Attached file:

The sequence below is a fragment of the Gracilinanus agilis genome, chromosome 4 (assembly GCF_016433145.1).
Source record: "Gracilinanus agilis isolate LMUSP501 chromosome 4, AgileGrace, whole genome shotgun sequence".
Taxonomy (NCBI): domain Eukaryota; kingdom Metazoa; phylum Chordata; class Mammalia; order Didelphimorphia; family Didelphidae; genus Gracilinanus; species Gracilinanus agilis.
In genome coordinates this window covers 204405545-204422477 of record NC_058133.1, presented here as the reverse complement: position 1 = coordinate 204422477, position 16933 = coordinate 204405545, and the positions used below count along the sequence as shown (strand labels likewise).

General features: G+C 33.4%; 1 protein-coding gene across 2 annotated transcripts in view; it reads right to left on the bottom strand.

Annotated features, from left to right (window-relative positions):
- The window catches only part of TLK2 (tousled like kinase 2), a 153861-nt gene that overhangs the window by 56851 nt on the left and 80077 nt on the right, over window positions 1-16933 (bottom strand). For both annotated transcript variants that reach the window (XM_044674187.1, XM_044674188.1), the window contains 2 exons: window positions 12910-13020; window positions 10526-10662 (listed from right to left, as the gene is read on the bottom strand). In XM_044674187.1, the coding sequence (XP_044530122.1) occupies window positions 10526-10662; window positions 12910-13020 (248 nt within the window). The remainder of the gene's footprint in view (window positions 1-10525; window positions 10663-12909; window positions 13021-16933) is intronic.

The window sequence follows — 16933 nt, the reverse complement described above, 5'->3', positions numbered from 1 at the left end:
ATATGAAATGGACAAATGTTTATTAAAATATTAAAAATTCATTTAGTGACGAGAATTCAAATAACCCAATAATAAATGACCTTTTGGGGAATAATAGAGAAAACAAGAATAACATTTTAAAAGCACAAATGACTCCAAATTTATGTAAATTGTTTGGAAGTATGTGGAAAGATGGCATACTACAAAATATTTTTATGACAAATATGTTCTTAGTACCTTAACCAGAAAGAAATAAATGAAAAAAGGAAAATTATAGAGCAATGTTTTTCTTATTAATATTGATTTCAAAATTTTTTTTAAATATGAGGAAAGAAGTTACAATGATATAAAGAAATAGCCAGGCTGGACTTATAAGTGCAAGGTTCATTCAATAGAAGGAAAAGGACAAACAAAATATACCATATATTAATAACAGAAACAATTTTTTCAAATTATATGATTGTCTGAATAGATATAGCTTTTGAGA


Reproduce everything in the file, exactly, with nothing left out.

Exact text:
The sequence below is a fragment of the Gracilinanus agilis genome, chromosome 4 (assembly GCF_016433145.1).
Source record: "Gracilinanus agilis isolate LMUSP501 chromosome 4, AgileGrace, whole genome shotgun sequence".
Taxonomy (NCBI): domain Eukaryota; kingdom Metazoa; phylum Chordata; class Mammalia; order Didelphimorphia; family Didelphidae; genus Gracilinanus; species Gracilinanus agilis.
In genome coordinates this window covers 204405545-204422477 of record NC_058133.1, presented here as the reverse complement: position 1 = coordinate 204422477, position 16933 = coordinate 204405545, and the positions used below count along the sequence as shown (strand labels likewise).

General features: G+C 33.4%; 1 protein-coding gene across 2 annotated transcripts in view; it reads right to left on the bottom strand.

Annotated features, from left to right (window-relative positions):
- The window catches only part of TLK2 (tousled like kinase 2), a 153861-nt gene that overhangs the window by 56851 nt on the left and 80077 nt on the right, over window positions 1-16933 (bottom strand). For both annotated transcript variants that reach the window (XM_044674187.1, XM_044674188.1), the window contains 2 exons: window positions 12910-13020; window positions 10526-10662 (listed from right to left, as the gene is read on the bottom strand). In XM_044674187.1, the coding sequence (XP_044530122.1) occupies window positions 10526-10662; window positions 12910-13020 (248 nt within the window). The remainder of the gene's footprint in view (window positions 1-10525; window positions 10663-12909; window positions 13021-16933) is intronic.

The window sequence follows — 16933 nt, the reverse complement described above, 5'->3', positions numbered from 1 at the left end:
ATATGAAATGGACAAATGTTTATTAAAATATTAAAAATTCATTTAGTGACGAGAATTCAAATAACCCAATAATAAATGACCTTTTGGGGAATAATAGAGAAAACAAGAATAACATTTTAAAAGCACAAATGACTCCAAATTTATGTAAATTGTTTGGAAGTATGTGGAAAGATGGCATACTACAAAATATTTTTATGACAAATATGTTCTTAGTACCTTAACCAGAAAGAAATAAATGAAAAAAGGAAAATTATAGAGCAATGTTTTTCTTATTAATATTGATTTCAAAATTTTTTTTAAATATGAGGAAAGAAGTTACAATGATATAAAGAAATAGCCAGGCTGGACTTATAAGTGCAAGGTTCATTCAATAGAAGGAAAAGGACAAACAAAATATACCATATATTAATAACAGAAACAATTTTTTCAAATTATATGATTGTCTGAATAGATATAGCTTTTGAGA